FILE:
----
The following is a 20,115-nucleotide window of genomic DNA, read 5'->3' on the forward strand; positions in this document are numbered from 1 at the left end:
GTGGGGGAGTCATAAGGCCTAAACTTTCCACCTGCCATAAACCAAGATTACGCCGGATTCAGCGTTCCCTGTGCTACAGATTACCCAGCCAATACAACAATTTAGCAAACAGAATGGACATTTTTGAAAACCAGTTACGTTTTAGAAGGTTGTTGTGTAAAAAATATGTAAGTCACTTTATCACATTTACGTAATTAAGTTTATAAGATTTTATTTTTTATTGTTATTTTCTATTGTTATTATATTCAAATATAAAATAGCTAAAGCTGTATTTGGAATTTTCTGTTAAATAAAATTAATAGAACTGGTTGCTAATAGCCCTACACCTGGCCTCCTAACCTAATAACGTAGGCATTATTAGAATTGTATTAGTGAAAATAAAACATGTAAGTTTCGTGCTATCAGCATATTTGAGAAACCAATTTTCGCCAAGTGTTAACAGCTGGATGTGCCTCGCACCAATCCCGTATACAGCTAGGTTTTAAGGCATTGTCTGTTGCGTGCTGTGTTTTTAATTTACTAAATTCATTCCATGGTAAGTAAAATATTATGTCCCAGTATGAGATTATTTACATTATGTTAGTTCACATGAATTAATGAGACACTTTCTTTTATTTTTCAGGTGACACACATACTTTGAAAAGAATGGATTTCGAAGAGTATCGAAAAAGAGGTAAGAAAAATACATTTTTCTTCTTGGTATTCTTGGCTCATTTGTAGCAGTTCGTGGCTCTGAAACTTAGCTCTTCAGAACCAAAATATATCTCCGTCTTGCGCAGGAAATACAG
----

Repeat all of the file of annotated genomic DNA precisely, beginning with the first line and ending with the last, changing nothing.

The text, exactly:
The following is a 20,115-nucleotide window of genomic DNA, read 5'->3' on the forward strand; positions in this document are numbered from 1 at the left end:
GTGGGGGAGTCATAAGGCCTAAACTTTCCACCTGCCATAAACCAAGATTACGCCGGATTCAGCGTTCCCTGTGCTACAGATTACCCAGCCAATACAACAATTTAGCAAACAGAATGGACATTTTTGAAAACCAGTTACGTTTTAGAAGGTTGTTGTGTAAAAAATATGTAAGTCACTTTATCACATTTACGTAATTAAGTTTATAAGATTTTATTTTTTATTGTTATTTTCTATTGTTATTATATTCAAATATAAAATAGCTAAAGCTGTATTTGGAATTTTCTGTTAAATAAAATTAATAGAACTGGTTGCTAATAGCCCTACACCTGGCCTCCTAACCTAATAACGTAGGCATTATTAGAATTGTATTAGTGAAAATAAAACATGTAAGTTTCGTGCTATCAGCATATTTGAGAAACCAATTTTCGCCAAGTGTTAACAGCTGGATGTGCCTCGCACCAATCCCGTATACAGCTAGGTTTTAAGGCATTGTCTGTTGCGTGCTGTGTTTTTAATTTACTAAATTCATTCCATGGTAAGTAAAATATTATGTCCCAGTATGAGATTATTTACATTATGTTAGTTCACATGAATTAATGAGACACTTTCTTTTATTTTTCAGGTGACACACATACTTTGAAAAGAATGGATTTCGAAGAGTATCGAAAAAGAGGTAAGAAAAATACATTTTTCTTCTTGGTATTCTTGGCTCATTTGTAGCAGTTCGTGGCTCTGAAACTTAGCTCTTCAGAACCAAAATATATCTCCGTCTTGCGCAGGAAATACAG